When considering a Rule 12(b)(6) motion, the Court's role is limited to determining whether a plaintiff is entitled to offer evidence in support of her claims. See Scheuer v. Rhodes, 416 U.S. 232, 236 (1974). The Court does not consider whether a plaintiff will ultimately prevail. See id. A defendant bears the burden of establishing that a plaintiff's complaint fails to state a claim. See Gould Elecs. v. United States, 220 F.3d 169, 178 (3d Cir. 2000).
II. Motion to Amend Pleadings
Under Federal Rule of Civil Procedure 15(a), "a party may amend the party's pleadings . . . by leave of court . . . and leave shall be freely given when justice so requires." FED. R. CIV. P. 15(a). It is within the sound discretion of the trial court to determine whether a party shall have leave to amend pleadings out of time. See Foman v. Davis, 371 U.S. 178, 182 (1962); Heyl & Patterson Int'l, Inc. v. F.D. Rich Housing, 663 F.2d 419, 425 (3d Cir. 1981). However, "[i]n the absence of any apparent or declared reason -- such as undue delay, bad faith or dilatory motive on the part of the movant, repeated failure to cure deficiencies by amendments previously allowed, undue prejudice to the opposing party by virtue of the allowance of the amendment, futility of the amendment, etc. -- the leave sought should, as the rules require, be 'freely given.'" Foman, 371 U.S. at 182.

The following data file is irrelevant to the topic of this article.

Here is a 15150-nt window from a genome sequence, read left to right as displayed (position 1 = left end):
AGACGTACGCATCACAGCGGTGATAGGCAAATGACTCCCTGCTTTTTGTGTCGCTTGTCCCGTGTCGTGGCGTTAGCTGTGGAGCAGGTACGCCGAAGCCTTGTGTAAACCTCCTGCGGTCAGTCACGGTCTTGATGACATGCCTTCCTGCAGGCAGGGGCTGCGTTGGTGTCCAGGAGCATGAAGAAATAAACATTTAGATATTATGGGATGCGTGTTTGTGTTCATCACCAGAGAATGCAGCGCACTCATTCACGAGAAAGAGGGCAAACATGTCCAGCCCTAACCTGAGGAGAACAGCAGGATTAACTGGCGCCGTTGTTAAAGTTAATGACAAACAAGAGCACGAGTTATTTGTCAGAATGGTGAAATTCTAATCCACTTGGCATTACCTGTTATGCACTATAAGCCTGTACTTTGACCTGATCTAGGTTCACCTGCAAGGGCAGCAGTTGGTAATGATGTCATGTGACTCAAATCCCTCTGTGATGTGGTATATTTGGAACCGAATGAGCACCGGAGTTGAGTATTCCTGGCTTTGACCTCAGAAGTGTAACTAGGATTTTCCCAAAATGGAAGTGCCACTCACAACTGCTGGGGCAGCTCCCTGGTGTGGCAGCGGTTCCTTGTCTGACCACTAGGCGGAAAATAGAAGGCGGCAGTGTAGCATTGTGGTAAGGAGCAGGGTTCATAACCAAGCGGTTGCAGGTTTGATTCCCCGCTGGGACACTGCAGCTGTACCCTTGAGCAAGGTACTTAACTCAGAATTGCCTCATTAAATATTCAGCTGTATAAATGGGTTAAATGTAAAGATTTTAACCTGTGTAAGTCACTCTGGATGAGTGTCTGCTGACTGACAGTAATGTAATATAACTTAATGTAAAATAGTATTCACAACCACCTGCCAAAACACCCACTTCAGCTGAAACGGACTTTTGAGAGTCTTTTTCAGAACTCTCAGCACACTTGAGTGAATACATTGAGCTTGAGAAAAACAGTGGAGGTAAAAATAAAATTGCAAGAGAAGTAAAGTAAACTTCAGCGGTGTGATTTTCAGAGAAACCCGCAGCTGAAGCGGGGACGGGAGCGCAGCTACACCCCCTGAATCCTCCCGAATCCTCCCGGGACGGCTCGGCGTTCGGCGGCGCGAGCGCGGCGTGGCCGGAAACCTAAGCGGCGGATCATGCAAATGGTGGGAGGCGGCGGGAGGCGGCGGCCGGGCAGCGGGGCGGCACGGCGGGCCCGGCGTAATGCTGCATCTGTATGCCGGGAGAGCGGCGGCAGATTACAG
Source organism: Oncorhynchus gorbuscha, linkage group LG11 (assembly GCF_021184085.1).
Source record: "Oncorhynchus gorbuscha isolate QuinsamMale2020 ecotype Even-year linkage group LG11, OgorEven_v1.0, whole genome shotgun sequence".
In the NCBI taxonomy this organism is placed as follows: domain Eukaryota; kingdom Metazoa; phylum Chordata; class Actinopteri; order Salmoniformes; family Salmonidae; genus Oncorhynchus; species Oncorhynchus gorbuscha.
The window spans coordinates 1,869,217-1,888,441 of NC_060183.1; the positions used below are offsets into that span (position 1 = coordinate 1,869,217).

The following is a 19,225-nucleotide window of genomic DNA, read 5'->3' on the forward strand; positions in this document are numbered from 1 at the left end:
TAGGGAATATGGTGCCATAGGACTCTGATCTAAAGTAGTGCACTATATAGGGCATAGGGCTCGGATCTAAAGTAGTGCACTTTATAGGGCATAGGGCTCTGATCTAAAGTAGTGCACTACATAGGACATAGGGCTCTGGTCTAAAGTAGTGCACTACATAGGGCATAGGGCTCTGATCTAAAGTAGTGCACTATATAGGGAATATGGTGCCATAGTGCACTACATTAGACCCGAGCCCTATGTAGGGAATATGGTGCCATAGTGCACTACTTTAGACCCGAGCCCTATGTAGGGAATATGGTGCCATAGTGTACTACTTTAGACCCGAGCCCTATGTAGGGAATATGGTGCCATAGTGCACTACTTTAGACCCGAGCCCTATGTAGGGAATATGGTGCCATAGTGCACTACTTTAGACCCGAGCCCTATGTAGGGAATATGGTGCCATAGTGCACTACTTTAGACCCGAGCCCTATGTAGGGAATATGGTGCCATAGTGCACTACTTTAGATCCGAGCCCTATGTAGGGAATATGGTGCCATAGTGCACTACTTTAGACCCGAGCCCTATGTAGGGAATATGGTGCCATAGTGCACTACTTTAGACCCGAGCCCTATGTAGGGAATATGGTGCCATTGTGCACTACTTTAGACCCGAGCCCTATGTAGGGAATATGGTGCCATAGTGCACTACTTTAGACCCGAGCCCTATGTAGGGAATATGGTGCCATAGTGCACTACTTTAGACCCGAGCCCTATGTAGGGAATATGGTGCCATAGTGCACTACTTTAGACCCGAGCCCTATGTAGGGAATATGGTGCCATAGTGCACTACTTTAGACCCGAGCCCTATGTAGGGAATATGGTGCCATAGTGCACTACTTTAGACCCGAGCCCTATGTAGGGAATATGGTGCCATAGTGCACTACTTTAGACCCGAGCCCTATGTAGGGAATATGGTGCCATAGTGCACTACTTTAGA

In the Third Circuit, the touchstone for the denial of leave to amend is undue prejudice to the non-moving party. Lorenz v. CSX Corp., 1 F.3d 1406, 1413-14 (3d Cir. 1993); Cornell & Co., Inc. v. OSHRC, 573 F.2d 820, 823 (1978). "In the absence of substantial or undue prejudice, denial instead must be based on bad faith or dilatory motives, truly undue or unexplained delay, repeated failures to cure the deficiency by amendments previously allowed, or futility of amendment." Lorenz, 1 F.3d at 1414 (citing Heyl, 663 F.2d at 425).